A Goodbye Letter to Eli

Eli in Love

Note to Readers: I read this post and my last one to Eli and asked his permission to publish them here. Graciously, he gave it.

Dear Eli,

It is time for me to say goodbye to you. It is time for me to let go of the relationship we used to have. For years I have been part of your inner world; you shared it with me freely. I was your mentor, your coach, the sun in your sky. I knew your heart, I knew your mind, I knew your spirit. I could read you with a single glance. From a very young age, you told me who you were and how you saw the world.

Your birth cracked open my heart in a way it had never been broken before; you helped make me who I am today. You gave me a new reason to live, someone to focus on, obsess over, provide for. I have always delighted in paving a way for you, supporting your interests, whatever they might be, creating a wealth of positive choices just steps from where you stood. I have guided you, protected you, cheered you on, and yes, at times, cajoled and manipulated you. I have shared my beliefs, my values, my heart, my resources, my best thoughts, and my deepest self. I have loved you and your sister more completely and with less restrictions than I have ever loved before or since, and I want to thank you for entering my world and teaching me to love.

Now you do not need me to be the mother I have been. You no longer need a mother to guide you, to lead you, to make decisions for you. You don’t need a mother to watch over your shoulder and make sure you do what you’re supposed to do. You don’t need a mother to fret over your choices and to push you when she thinks it is necessary. You don’t need me to intrude in your life and you prefer it when I do not.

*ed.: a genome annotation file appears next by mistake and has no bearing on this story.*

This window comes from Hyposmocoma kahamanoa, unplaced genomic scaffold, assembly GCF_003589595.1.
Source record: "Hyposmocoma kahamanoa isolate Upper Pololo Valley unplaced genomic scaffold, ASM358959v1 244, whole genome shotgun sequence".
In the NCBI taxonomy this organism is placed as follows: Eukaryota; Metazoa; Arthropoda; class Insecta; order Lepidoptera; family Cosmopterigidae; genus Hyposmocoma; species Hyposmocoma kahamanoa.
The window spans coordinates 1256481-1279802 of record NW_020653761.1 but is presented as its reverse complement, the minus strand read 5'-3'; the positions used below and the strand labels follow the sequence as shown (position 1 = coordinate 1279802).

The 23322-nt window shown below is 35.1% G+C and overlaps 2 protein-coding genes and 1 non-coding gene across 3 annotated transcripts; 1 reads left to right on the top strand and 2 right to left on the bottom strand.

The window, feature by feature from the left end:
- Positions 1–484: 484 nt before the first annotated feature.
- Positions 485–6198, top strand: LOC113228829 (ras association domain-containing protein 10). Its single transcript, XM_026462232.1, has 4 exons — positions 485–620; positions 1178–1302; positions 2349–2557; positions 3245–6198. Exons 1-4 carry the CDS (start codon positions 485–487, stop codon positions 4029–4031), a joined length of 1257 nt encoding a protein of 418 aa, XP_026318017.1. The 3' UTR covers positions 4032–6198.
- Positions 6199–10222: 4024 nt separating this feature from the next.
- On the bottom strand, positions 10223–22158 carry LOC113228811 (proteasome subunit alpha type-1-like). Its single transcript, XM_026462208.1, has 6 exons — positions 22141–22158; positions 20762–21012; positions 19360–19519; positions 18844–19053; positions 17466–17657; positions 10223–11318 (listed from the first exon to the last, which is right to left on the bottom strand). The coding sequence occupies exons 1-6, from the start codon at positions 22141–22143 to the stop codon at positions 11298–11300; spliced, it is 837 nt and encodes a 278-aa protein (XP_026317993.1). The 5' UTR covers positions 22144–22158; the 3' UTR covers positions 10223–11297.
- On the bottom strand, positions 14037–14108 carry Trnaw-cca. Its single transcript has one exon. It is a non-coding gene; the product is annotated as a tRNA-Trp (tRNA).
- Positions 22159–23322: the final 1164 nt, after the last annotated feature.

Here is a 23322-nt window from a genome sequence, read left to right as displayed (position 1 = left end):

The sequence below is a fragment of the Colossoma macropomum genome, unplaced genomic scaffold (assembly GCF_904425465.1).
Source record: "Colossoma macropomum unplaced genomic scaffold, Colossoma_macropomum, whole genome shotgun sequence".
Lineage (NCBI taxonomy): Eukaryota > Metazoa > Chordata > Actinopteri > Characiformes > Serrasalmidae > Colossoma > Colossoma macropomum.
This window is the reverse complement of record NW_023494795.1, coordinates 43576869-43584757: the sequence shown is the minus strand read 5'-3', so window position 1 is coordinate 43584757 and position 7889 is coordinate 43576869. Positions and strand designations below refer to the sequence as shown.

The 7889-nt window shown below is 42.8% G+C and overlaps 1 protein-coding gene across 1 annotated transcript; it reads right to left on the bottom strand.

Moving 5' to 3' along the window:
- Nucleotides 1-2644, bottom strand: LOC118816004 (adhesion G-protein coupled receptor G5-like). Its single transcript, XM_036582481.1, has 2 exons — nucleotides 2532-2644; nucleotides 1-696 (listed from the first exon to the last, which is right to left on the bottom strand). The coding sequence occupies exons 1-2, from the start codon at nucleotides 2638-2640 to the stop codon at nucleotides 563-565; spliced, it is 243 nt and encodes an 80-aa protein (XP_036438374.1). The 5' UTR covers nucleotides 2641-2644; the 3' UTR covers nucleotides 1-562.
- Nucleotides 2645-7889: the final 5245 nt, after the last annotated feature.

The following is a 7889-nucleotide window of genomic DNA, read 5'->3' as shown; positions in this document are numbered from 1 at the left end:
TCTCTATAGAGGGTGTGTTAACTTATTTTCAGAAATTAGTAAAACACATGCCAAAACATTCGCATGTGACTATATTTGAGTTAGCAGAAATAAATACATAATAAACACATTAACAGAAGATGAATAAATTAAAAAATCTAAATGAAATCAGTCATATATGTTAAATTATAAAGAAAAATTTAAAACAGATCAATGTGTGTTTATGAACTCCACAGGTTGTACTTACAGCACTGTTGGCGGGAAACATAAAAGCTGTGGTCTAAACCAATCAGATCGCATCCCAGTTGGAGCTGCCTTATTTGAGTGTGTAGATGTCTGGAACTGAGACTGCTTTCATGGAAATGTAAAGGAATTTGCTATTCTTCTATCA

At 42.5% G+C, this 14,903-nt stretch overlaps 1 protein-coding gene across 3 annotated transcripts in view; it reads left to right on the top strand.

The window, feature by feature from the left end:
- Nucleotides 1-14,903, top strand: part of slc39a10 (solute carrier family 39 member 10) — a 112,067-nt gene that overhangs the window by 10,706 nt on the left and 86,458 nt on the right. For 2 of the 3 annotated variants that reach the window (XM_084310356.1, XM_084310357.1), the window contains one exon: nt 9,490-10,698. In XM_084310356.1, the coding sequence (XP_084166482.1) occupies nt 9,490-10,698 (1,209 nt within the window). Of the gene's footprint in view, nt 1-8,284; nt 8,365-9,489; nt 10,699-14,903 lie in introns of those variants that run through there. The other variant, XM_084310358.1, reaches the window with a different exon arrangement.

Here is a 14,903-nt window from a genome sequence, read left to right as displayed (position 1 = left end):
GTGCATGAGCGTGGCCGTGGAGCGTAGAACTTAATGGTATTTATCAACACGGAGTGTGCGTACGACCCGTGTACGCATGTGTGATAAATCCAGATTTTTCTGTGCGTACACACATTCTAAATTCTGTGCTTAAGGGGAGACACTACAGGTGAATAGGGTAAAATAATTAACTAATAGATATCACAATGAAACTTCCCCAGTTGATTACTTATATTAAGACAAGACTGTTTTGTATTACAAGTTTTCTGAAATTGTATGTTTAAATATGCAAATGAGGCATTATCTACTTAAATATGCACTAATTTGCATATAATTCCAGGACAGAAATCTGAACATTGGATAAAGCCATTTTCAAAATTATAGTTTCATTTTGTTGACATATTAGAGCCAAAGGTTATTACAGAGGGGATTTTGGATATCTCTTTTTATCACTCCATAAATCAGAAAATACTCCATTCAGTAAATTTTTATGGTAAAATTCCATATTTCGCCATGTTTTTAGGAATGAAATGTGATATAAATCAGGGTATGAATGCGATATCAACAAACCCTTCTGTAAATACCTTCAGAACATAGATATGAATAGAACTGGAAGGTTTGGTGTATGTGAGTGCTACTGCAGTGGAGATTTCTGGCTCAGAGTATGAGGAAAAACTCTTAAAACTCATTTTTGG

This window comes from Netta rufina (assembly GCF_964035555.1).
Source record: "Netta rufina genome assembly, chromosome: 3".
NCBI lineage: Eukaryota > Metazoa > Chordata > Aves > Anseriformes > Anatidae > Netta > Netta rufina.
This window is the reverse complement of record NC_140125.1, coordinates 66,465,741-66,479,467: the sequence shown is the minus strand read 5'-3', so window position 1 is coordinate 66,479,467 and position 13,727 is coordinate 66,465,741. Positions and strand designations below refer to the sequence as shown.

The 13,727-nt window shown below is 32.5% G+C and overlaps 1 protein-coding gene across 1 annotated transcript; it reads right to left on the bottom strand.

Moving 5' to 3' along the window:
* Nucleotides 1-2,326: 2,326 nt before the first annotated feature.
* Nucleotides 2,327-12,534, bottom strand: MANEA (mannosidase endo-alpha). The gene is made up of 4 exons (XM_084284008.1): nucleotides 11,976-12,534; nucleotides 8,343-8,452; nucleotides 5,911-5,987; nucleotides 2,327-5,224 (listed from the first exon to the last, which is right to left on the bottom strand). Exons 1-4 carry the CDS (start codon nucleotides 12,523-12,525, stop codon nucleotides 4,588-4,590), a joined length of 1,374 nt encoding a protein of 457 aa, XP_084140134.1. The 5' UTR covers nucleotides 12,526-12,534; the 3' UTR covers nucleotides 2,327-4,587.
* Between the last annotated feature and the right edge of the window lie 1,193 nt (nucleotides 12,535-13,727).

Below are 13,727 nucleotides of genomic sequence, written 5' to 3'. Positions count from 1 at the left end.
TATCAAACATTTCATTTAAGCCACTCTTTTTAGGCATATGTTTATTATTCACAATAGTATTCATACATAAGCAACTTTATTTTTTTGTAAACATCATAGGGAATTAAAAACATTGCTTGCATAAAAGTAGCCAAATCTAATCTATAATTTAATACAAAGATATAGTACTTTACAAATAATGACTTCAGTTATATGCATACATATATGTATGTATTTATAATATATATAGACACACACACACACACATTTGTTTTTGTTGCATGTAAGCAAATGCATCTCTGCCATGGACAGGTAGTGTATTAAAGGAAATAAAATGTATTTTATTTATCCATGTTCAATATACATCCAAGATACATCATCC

You want to be left alone. You want the bare scaffolding-a room, a bed, food, lots of easy to fix, teenage food, someone to attend your concerts and read an essay on occasion, but you do not want my company, my ideas, my projections, my hopes for you, and you certainly don’t want my Jewish mother pressuring ways. You do not want to share your life with me.

You have created your own orbit and I am not in your universe anymore. In your world, I am a distant dying star, part of your ancient history, the source from which you came. I am a footnote in your life, someone relegated to the margins. Your life is full and vivid on the big screen in front of you. You are strapped in and ready for the ride. You have not invited me to the screening. A bouncer stands outside the door in case I think of crashing the party.

In two years you will be preparing to leave home to take all we have given you and all you have created of yourself to enter the next phase of your life, exploring the larger world and who you are-as a young adult.

Eli, it is time for me to let go of you. To let go of the little boy with the big vocabulary and the open heart. To let go of the K’nex Builder, the kid who hid in the top of the red van when we were at a party and the crowd was too overwhelming for you to face. I have to let go of the fifth grader with big teeth who cross-dressed at the end-of-the-year play and stood up alone at talent night to sing the song we composed together, Sapphira, an ode to the book Eragon, that you and Lizzy and I wrote to the tune of Old Stewball. I have to say goodbye to you choosing to go anywhere with me. I have to say goodbye to any lingering illusion that I have control over your life or your destiny. I have to say goodbye to the belief that I can give you any more than I have already given you. You have absorbed me, for good or bad, and it will be up to you to make sense of that legacy.